With Sale, Evangeline Downs Poised for Big Move

By Hector San Miguel

Peninsula Gaming of Delaware has acquired all of Evangeline Downs near Lafayette, La., and has purchased more than 500 acres for the track's new location and slot-machine parlor.

Documents filed by Peninsula with the United States Securities and Exchange Commission show the gaming company paid $15 million to William Trotter, who owned 50% of the track. Peninsula Gaming previously paid $15 million to B.I. Moody, who owned the other half of Evangeline Downs.

Trotter will be entitled to 0.5% of the revenues generated by slot machines for 10 years from the time they are in operation at a new site in neighboring St. Landry Parish.

The Louisiana Racing Commission is expected to approve the sale at a meeting in late September.

Peninsula Gaming paid $4 million for the land. It has two years from the day its gaming license was issued to relocate Evangeline Downs from Lafayette Parish to St. Landry Parish. The site is located near the intersection of Interstate 49 and U.S. 190, about 11 miles north of Evangeline Downs.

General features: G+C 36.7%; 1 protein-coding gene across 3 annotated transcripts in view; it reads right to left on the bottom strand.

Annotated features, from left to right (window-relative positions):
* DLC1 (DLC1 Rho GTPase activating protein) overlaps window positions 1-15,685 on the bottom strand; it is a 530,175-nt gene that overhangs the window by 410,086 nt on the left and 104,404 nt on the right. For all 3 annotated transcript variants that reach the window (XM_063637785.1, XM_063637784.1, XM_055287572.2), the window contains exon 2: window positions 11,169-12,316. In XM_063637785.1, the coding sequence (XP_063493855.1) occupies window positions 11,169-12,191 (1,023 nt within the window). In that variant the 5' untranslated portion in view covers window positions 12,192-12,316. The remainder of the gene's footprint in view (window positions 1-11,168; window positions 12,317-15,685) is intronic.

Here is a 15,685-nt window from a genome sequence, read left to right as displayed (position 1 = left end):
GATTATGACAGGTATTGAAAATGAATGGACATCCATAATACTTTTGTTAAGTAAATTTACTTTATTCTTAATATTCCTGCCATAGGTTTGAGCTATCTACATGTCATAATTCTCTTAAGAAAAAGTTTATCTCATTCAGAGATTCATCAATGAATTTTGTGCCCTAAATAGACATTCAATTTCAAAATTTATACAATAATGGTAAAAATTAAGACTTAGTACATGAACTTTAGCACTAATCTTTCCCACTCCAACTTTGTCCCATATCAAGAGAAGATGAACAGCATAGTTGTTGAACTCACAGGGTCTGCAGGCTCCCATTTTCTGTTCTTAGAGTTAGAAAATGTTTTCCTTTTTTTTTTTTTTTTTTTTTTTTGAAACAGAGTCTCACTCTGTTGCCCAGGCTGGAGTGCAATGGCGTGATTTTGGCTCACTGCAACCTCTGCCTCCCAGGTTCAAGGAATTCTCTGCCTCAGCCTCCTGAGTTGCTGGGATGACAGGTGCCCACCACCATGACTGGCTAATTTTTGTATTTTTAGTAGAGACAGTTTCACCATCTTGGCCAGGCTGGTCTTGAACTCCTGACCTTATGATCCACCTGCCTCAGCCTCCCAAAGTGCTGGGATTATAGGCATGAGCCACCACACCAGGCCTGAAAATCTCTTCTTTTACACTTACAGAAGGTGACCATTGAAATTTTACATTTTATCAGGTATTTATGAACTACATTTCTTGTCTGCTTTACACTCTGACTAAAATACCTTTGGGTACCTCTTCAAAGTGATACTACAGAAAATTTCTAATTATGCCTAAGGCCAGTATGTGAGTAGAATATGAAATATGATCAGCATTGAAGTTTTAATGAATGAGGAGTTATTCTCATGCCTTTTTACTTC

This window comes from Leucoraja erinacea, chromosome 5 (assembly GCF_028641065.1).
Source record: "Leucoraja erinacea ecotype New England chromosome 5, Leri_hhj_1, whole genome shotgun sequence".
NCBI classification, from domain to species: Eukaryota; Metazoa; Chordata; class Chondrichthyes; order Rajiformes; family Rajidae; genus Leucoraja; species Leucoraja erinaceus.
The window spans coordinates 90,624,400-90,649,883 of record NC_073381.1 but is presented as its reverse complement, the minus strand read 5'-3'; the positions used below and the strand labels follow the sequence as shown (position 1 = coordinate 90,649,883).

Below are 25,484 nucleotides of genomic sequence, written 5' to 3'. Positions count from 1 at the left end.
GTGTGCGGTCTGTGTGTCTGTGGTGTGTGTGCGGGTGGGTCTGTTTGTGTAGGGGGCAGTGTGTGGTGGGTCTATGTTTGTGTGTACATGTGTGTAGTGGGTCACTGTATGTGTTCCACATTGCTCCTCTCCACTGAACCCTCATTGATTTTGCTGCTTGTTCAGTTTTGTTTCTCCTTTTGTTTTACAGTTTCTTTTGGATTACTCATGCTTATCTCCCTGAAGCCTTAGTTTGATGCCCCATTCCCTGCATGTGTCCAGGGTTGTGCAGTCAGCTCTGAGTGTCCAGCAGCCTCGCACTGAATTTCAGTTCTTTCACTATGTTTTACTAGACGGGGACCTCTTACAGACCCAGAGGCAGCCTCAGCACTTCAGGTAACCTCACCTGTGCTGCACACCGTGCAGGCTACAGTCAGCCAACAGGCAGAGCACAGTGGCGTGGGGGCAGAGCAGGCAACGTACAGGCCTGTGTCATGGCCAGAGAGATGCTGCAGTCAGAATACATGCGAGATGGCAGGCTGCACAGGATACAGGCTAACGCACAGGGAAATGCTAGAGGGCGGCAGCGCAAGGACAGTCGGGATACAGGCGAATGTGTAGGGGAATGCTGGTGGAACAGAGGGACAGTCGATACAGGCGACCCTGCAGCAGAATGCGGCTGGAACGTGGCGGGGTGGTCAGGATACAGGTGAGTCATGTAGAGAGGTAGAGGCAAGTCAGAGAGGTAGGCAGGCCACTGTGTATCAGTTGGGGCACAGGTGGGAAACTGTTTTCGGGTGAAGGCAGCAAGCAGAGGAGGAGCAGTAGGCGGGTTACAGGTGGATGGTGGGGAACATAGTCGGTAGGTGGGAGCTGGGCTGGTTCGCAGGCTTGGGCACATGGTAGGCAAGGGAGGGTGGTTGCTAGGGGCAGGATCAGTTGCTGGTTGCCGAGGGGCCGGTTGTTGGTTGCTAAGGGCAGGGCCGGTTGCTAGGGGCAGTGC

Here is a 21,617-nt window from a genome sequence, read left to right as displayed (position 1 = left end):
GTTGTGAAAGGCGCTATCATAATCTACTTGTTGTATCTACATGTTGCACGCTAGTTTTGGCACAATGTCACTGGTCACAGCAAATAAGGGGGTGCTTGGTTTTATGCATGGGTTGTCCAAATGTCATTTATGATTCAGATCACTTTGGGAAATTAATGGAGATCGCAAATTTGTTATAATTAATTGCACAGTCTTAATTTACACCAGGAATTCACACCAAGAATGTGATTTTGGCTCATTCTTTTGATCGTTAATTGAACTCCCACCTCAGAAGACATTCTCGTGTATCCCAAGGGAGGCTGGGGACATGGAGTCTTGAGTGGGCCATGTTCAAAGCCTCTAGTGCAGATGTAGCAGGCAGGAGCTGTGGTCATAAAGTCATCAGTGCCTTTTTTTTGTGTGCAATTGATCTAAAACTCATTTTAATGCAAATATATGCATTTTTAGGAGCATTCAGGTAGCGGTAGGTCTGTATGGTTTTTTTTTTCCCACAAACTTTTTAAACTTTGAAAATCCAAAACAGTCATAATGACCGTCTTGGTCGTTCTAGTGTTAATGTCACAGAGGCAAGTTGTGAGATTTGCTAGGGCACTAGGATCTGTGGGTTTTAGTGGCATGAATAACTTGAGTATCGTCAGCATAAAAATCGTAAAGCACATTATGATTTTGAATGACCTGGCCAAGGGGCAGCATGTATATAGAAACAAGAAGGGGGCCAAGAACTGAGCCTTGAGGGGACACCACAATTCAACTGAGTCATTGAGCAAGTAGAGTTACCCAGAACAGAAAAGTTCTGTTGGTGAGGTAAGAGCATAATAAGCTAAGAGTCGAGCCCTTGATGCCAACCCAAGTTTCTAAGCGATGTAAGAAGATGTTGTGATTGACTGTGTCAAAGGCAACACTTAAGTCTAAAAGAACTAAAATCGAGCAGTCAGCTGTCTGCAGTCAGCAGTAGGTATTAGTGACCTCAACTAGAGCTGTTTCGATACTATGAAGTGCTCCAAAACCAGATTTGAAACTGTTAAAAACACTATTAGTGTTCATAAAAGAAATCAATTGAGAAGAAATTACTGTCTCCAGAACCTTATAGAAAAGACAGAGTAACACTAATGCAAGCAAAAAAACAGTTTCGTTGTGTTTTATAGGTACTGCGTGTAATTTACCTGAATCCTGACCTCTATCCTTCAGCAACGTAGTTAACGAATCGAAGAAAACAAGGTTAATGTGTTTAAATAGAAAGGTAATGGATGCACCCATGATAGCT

The slots parlor will have at least 1,525 slot machines. There will be a one-mile dirt track, with a turf course inside of it. Evangeline Downs offers only dirt racing.

St. Landry Parish voters approved horse racing and slot machines in 1997. The decision to move the track came after Lafayette Parish voted out video poker in 1996. The track had that revenue to help fund purses.

The casino company, the third with ties to a racetrack in the state, plans to spend at least $90 million on construction and development of the project. Boyd Gaming owns Delta Downs, and Harrah's Entertainment just announced a deal to buy a majority interest in Louisiana Downs.

"The company will manage the existing racetrack and, subject to receipt of required gaming approvals, is planning to design, construct, manage, and operate a new casino and contiguous racetrack facility with pari-mutuel wagering, slots, and (off-track betting) parlors in St. Landry Parish," Peninsula said in financial documents.

The Louisiana Gaming Control Board must approve Peninsula's gaming license before the slots parlor can open. Peninsula Gaming owns and operates the "Diamond Jo" riverboat casino in Dubuque, Iowa.

Delta Downs, the only Louisiana track with slots, generated $64.3 million in gross revenue from February through July of this year. Boyd Gaming reported in August that its gross revenue for the first six months of 2002 was up by nearly 10% because of slot machines at Delta Downs.